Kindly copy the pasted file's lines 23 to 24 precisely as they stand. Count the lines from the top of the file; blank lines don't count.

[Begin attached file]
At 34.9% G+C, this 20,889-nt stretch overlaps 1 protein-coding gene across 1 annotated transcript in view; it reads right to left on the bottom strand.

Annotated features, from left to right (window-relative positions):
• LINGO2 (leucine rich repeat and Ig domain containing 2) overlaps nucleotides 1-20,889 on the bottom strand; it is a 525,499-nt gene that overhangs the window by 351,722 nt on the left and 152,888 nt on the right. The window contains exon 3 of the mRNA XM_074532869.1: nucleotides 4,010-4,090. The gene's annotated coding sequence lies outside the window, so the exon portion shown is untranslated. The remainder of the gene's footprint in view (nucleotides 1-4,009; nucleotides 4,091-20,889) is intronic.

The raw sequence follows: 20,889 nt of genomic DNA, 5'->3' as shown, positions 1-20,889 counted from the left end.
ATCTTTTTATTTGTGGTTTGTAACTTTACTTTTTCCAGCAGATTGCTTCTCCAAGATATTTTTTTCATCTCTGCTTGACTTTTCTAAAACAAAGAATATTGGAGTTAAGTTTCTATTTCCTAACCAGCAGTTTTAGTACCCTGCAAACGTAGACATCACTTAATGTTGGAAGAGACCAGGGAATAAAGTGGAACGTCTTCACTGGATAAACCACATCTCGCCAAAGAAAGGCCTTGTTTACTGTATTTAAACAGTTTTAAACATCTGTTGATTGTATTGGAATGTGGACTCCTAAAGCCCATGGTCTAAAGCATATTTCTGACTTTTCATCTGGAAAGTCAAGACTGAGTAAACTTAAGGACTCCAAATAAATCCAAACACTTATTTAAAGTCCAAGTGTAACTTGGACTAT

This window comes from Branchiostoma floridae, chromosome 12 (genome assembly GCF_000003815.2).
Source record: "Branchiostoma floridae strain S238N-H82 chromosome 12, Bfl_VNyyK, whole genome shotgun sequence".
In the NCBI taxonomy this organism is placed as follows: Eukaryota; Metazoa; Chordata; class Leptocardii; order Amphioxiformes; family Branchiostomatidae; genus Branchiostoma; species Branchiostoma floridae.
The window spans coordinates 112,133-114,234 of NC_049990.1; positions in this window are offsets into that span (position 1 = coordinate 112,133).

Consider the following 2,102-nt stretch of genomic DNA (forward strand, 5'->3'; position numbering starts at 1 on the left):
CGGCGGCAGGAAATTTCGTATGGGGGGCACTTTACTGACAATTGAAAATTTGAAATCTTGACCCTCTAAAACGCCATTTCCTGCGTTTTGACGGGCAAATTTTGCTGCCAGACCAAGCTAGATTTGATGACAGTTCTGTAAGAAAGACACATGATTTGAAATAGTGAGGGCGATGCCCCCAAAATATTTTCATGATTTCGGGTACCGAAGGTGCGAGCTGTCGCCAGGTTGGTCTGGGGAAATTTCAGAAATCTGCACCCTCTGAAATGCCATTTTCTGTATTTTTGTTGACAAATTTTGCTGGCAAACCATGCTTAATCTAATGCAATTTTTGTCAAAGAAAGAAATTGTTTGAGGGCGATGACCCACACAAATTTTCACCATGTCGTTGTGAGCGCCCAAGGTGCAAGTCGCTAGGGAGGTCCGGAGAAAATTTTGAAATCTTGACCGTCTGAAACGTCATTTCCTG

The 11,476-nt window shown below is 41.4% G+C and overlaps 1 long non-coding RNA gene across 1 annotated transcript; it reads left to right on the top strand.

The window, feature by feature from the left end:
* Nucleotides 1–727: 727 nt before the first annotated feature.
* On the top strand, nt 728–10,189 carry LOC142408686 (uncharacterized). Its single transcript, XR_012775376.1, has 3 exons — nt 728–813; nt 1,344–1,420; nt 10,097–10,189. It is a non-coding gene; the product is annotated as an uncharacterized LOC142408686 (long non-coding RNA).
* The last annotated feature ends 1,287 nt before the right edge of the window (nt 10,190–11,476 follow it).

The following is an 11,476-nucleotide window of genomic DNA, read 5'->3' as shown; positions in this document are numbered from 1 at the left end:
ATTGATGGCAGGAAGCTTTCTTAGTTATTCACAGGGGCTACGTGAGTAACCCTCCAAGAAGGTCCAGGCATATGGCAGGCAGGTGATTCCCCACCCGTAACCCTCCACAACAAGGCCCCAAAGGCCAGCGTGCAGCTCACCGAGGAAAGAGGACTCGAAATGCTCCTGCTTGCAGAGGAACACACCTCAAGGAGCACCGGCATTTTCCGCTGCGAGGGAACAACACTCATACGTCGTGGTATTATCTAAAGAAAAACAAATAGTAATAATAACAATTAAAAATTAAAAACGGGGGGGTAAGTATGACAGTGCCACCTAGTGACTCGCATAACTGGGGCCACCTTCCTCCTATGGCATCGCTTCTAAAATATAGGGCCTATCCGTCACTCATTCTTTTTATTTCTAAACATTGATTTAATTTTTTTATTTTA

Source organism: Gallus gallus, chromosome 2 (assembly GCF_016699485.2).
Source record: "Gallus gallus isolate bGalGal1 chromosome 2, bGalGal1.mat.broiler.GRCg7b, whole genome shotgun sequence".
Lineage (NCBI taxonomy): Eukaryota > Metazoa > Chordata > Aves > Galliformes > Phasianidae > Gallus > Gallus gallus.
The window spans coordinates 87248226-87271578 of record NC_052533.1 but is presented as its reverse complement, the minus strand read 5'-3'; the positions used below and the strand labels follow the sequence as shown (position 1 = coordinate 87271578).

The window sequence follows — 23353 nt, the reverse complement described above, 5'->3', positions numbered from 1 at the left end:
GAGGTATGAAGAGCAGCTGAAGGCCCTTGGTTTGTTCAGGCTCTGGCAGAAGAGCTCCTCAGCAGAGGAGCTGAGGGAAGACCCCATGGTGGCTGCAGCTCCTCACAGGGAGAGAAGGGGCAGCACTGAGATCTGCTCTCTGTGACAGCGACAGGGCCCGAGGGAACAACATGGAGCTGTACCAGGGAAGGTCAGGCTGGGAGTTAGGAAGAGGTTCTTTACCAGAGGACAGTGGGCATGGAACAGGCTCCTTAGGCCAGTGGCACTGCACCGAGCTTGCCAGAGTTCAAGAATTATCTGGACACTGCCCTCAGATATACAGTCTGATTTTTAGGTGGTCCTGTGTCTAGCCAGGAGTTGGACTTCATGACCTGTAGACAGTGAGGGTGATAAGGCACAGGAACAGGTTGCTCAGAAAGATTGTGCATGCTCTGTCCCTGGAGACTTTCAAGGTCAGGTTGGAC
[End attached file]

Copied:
The window sequence follows — 23353 nt, the reverse complement described above, 5'->3', positions numbered from 1 at the left end:
GAGGTATGAAGAGCAGCTGAAGGCCCTTGGTTTGTTCAGGCTCTGGCAGAAGAGCTCCTCAGCAGAGGAGCTGAGGGAAGACCCCATGGTGGCTGCAGCTCCTCACAGGGAGAGAAGGGGCAGCACTGAGATCTGCTCTCTGTGACAGCGACAGGGCCCGAGGGAACAACATGGAGCTGTACCAGGGAAGGTCAGGCTGGGAGTTAGGAAGAGGTTCTTTACCAGAGGACAGTGGGCATGGAACAGGCTCCTTAGGCCAGTGGCACTGCACCGAGCTTGCCAGAGTTCAAGAATTATCTGGACACTGCCCTCAGATATACAGTCTGATTTTTAGGTGGTCCTGTGTCTAGCCAGGAGTTGGACTTCATGACCTGTAGACAGTGAGGGTGATAAGGCACAGGAACAGGTTGCTCAGAAAGATTGTGCATGCTCTGTCCCTGGAGACTTTCAAGGTCAGGTTGGAC